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Here are some of the tools and information we recommend using based on real medical science and research.
The numbers tell the story: Vaccines save lives.
Scientists widely consider immunizations to be one of the greatest public health achievements of the 20th century, and experts and medical science and research agree that timely immunization is vital to staying healthy.The Centers for Disease Control and Prevention estimates that for children born in the U.S. from 1994 to 2013, vaccination will prevent an estimated 322 million illnesses, 21 million hospitalizations and 732,000 deaths over the course of their lifetimes. Vaccines have dramatically changed medicine over the last century.
Vaccines helped to end the worst global pandemic in more than a century.
As the world works towards achieving community immunity against COVID-19, the authorization of COVID-19vaccines dramatically slowed the rate of cases and deaths worldwide. In Michigan, the highest weekly record of COVID cases was mid-December 2020 when the vaccines were first authorized.
As vaccinations increased, cases and deaths have decreased and mask, travel, and social distancing mandates have been lifted. With the community more widely protected, the vaccine is saving lives and helping to protect those who cannot be vaccinated due to their age, such as children under the age of 12.
As of May 2021, only 1.1% of all COVID-19 hospitalizations nationally were in vaccinated individuals.
Vaccines have reduced and, in some cases, eliminated many diseases that killed or severely disabled people just a few generations before. For most Americans today, vaccines are a routine part of health care.
*Source: World Health Organization, 2015 counts are provisional
Other countries don’t have the same access to vaccines as the United States. As we have seen in the United States and in other countries, if we stop vaccinating, vaccine-preventable diseases can and will return. This is why we still vaccinate against diseases we no longer see in our country. If the majority of our country stopped vaccinating, one infected traveler from another country where a disease hasn’t been eliminated could potentially spark an outbreak.
These schedules list the age or age range when each vaccine or series of shots is recommended by the Centers for Disease Control and Prevention (CDC). If your child (birth through 6 years old) or adolescent (age 7 through 18 years old) has missed any shots, talk to your child’s doctor about getting back on track.
Vaccine Schedule Based On Your Child’s Birthday
Make sure your child is immunized on schedule. For a complete list of recommended immunizations, just select your child’s birth date.
From the CDC
This print-friendly chart helps you track your child’s vaccinations at each appointment.
From the CDC
The Michigan Care Improvement Registry (MCIR), is an immunization registry managed by MDHHS and reported to by immunization providers. MCIR allows healthcare providers or individuals to access their immunization records regardless of their location in Michigan. This system also helps to track local and state immunization rates of Michigan residents to ensure immunity to vaccine-preventable illnesses. MCIR is a lifespan registry that includes infant through adult records.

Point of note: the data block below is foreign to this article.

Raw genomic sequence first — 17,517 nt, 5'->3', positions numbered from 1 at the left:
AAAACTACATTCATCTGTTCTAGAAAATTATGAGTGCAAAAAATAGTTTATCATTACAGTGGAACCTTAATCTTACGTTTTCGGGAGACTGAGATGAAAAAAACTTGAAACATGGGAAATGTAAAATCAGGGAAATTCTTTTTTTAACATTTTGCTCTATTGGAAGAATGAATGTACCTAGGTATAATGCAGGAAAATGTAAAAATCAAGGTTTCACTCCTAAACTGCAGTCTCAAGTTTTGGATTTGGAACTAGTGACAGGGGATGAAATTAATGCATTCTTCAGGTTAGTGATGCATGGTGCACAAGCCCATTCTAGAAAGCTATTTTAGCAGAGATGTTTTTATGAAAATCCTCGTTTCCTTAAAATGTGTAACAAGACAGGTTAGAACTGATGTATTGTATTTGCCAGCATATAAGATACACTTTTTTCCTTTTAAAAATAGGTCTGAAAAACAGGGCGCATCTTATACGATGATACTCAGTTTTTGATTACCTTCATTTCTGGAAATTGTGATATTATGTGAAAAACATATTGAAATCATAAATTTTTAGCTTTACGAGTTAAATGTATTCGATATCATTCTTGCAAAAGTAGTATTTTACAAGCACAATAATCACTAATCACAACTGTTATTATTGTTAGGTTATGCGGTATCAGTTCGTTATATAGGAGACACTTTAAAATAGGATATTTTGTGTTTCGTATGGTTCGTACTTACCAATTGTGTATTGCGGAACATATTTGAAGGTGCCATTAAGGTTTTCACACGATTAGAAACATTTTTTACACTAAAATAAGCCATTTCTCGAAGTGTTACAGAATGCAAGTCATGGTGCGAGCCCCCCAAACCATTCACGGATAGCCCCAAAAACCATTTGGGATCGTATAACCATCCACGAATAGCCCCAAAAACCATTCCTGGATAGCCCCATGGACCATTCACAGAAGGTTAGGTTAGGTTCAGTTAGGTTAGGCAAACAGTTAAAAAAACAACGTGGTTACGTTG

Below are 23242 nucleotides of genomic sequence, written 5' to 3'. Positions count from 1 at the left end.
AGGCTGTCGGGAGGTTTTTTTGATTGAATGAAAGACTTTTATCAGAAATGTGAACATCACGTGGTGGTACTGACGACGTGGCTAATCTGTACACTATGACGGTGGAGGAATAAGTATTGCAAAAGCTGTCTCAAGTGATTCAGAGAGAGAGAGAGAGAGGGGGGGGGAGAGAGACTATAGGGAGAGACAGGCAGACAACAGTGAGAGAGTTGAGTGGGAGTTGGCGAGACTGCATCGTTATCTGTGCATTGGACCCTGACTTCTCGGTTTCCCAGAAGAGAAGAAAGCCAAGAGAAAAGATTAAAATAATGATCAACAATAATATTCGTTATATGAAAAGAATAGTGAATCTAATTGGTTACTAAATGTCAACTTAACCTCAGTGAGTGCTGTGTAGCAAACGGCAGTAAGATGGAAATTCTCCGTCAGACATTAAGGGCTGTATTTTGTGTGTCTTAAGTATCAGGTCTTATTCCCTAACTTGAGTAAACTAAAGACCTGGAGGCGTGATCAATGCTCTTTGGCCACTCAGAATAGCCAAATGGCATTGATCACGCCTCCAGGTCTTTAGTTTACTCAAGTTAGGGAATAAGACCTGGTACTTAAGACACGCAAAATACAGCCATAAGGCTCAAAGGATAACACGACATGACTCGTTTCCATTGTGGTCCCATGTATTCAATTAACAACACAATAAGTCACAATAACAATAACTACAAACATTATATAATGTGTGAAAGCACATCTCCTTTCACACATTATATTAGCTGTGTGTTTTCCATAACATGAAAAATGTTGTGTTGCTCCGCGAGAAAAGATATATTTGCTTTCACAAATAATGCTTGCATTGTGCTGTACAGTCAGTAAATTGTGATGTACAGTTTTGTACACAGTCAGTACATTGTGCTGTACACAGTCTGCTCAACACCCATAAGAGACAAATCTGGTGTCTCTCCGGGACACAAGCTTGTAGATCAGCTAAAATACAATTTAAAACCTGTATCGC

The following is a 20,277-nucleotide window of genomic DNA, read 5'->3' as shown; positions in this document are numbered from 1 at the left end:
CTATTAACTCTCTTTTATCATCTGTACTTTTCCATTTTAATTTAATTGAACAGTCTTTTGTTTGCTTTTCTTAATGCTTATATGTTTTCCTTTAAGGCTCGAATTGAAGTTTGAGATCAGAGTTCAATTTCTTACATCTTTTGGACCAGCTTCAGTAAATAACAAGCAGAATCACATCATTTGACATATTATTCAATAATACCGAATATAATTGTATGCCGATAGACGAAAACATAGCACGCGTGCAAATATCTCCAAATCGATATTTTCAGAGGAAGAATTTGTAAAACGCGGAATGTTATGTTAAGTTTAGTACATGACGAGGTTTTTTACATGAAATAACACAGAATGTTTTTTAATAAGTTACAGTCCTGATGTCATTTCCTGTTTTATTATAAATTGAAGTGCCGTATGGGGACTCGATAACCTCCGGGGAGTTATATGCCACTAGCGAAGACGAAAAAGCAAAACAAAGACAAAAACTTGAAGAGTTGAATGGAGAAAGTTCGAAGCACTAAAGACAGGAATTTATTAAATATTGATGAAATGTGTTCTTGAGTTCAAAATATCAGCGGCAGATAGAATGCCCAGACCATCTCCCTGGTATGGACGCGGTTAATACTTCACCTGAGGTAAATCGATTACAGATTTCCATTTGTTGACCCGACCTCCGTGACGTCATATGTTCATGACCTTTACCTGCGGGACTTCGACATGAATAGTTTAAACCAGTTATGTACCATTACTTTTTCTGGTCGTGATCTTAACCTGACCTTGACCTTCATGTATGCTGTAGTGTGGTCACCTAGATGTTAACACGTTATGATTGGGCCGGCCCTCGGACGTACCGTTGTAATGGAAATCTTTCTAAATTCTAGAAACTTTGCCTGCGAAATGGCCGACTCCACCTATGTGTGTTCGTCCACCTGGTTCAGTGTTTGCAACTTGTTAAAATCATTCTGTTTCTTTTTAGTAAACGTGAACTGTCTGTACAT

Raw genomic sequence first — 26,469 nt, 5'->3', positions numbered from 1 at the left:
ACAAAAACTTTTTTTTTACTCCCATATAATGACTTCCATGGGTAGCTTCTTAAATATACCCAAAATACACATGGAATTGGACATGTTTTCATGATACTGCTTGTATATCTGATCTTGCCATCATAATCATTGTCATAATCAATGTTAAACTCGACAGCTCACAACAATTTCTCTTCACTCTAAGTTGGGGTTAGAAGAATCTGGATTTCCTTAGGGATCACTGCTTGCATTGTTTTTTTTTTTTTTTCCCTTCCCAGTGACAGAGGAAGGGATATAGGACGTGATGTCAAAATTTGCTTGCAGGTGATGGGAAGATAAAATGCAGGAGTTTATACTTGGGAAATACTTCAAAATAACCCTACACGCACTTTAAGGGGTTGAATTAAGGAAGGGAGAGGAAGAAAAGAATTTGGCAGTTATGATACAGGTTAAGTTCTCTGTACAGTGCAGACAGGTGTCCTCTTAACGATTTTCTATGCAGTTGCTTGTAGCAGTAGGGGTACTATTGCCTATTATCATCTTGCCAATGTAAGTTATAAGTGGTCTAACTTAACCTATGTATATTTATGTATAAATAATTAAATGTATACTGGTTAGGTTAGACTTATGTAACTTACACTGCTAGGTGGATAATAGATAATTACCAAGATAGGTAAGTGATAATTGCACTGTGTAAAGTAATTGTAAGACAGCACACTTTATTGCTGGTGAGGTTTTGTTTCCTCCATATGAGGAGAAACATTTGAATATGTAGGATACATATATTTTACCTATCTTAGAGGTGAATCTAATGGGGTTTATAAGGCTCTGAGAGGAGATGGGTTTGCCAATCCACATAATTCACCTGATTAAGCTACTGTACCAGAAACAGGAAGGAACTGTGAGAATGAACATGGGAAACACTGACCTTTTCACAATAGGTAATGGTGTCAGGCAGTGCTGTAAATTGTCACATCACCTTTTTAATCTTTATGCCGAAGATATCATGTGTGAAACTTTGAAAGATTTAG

Before, during, and after pregnancy protection
When you’re pregnant, you share everything with your baby. That means when you get vaccines, you aren’t just protecting yourself — you are giving your baby some early protection, too. The CDC has guidelines for the vaccines you and your baby need before, during, and after pregnancy.
From the CDC
Get prepared: Before, during, and after your child’s appointment
There are things you can do before, during and after your child’s appointment to make them easier and less stressful for both of you.
From the CDC
Mobile app from the Children’s Hospital of Philadelphia
The Vaccine Education Center at the Children’s Hospital of Philadelphia created a free mobile app called Vaccines on the Go: What You Should Know so you can access credible, science-based information from wherever and whenever you need it.
Find your local Michigan public health department or immunization clinic
See the directory of Michigan’s 45 local public health departments for more information on your child’s immunization record and where to get them vaccinated.
Children’s Hospital of Philadelphia
The Vaccine Education Center at Children’s Hospital of Philadelphia provides complete, up-to-date and reliable information about vaccines to parents and healthcare professionals.
Shot by Shot
Stories of Vaccine-Preventable Diseases is a collection of stories from people who have been touched by vaccine-preventable diseases.
Voices for Vaccines
Voices for Vaccines is a parent-led organization that supports and advocates for on-time vaccination and the reduction of vaccine-preventable disease.
Seattle Mama Doc: A Blog by Dr. Wendy Sue Swanson
Dr. Wendy Sue Swanson is a practicing pediatrician and the mother of two young boys. She practices at The Everett Clinic in Mill Creek, Washington, is on the medical staff at Seattle Children’s and is a clinical instructor in the Department of Pediatrics at the University of Washington.
Parents of Kids with Infectious Diseases
PKIDs’ mission is to educate the public about infectious diseases, the methods of prevention and transmission, the latest advances in medicine, and the elimination of social stigma borne by the infected; and to assist the families of the children living with hepatitis, HIV/AIDS, or other chronic, viral infectious diseases with emotional, financial and informational support.